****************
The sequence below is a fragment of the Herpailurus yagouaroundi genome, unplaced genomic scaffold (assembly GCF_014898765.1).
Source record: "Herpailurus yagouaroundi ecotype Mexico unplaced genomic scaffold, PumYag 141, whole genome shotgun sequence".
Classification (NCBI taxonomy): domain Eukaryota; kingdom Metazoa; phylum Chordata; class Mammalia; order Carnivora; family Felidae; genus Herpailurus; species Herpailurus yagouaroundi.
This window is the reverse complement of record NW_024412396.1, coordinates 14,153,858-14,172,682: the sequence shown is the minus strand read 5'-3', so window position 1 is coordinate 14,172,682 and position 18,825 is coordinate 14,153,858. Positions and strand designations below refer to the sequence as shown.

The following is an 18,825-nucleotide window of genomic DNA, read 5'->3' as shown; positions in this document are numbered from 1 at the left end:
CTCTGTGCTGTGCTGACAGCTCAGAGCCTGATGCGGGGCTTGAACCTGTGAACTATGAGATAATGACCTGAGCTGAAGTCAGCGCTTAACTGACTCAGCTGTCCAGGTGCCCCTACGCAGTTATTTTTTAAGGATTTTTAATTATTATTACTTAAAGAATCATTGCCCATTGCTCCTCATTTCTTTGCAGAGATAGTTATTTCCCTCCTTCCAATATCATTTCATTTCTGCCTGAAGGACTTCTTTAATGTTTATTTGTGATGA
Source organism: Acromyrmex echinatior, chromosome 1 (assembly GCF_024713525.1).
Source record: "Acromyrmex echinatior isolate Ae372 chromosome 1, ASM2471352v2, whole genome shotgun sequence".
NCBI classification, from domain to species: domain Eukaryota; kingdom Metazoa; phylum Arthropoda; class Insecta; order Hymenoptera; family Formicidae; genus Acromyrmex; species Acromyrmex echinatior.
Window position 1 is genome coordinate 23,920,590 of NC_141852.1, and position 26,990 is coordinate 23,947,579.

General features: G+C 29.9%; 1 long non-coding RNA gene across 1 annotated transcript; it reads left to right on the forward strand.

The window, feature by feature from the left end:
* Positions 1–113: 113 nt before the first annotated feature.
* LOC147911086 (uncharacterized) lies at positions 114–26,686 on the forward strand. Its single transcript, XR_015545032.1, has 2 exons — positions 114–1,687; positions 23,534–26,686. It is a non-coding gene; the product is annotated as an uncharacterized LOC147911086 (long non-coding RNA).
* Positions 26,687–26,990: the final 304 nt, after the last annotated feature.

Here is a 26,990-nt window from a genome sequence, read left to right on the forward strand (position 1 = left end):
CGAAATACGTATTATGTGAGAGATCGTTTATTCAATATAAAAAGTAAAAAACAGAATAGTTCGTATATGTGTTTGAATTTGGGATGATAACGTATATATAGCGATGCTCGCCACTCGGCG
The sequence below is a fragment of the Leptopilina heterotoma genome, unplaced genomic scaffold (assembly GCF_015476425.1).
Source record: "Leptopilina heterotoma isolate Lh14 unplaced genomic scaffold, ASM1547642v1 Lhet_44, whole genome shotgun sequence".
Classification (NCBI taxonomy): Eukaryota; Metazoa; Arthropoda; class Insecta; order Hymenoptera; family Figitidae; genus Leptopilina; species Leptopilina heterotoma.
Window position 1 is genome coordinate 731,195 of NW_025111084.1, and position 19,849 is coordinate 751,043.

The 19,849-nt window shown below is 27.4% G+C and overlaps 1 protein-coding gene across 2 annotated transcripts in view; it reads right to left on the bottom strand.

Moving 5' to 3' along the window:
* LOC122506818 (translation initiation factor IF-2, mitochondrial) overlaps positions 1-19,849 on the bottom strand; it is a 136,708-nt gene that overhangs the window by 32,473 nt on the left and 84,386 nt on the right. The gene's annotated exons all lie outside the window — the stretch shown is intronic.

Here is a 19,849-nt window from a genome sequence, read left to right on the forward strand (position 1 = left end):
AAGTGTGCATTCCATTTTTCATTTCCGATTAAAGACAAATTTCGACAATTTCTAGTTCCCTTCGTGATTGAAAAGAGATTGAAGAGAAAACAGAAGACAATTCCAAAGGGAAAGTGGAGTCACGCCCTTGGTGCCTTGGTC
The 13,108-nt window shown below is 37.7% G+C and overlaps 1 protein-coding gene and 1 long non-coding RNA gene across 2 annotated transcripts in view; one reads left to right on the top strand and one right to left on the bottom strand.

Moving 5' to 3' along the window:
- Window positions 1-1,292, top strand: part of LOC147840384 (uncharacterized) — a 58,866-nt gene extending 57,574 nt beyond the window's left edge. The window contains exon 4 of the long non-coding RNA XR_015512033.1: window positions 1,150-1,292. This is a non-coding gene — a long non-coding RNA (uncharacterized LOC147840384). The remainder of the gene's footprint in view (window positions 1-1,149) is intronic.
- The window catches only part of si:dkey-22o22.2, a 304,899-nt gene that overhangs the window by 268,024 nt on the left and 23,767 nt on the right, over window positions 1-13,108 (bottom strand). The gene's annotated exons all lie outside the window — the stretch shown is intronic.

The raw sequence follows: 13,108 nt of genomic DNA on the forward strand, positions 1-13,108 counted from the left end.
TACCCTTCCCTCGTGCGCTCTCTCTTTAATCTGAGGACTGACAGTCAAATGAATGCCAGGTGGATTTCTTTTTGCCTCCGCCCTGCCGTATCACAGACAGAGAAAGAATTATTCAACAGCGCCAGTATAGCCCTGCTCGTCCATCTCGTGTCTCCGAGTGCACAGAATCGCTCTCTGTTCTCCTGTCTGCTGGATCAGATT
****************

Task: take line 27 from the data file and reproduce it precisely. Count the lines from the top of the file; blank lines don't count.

The 13,108-nt window shown below is 37.7% G+C and overlaps 1 protein-coding gene and 1 long non-coding RNA gene across 2 annotated transcripts in view; one reads left to right on the top strand and one right to left on the bottom strand.